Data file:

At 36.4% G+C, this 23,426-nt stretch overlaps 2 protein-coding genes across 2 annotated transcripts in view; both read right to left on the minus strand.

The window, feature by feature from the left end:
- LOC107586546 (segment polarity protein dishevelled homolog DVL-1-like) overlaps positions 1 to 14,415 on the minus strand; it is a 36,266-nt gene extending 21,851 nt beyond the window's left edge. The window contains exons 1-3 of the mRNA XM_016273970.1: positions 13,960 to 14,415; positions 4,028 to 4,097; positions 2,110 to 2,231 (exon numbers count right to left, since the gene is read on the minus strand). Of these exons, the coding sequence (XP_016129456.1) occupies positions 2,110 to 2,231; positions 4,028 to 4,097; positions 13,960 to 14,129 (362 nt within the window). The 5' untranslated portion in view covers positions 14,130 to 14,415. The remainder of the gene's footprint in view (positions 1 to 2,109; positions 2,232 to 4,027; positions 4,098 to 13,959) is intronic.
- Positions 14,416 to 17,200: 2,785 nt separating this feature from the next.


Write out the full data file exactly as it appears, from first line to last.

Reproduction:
At 36.4% G+C, this 23,426-nt stretch overlaps 2 protein-coding genes across 2 annotated transcripts in view; both read right to left on the minus strand.

The window, feature by feature from the left end:
- LOC107586546 (segment polarity protein dishevelled homolog DVL-1-like) overlaps positions 1 to 14,415 on the minus strand; it is a 36,266-nt gene extending 21,851 nt beyond the window's left edge. The window contains exons 1-3 of the mRNA XM_016273970.1: positions 13,960 to 14,415; positions 4,028 to 4,097; positions 2,110 to 2,231 (exon numbers count right to left, since the gene is read on the minus strand). Of these exons, the coding sequence (XP_016129456.1) occupies positions 2,110 to 2,231; positions 4,028 to 4,097; positions 13,960 to 14,129 (362 nt within the window). The 5' untranslated portion in view covers positions 14,130 to 14,415. The remainder of the gene's footprint in view (positions 1 to 2,109; positions 2,232 to 4,027; positions 4,098 to 13,959) is intronic.
- Positions 14,416 to 17,200: 2,785 nt separating this feature from the next.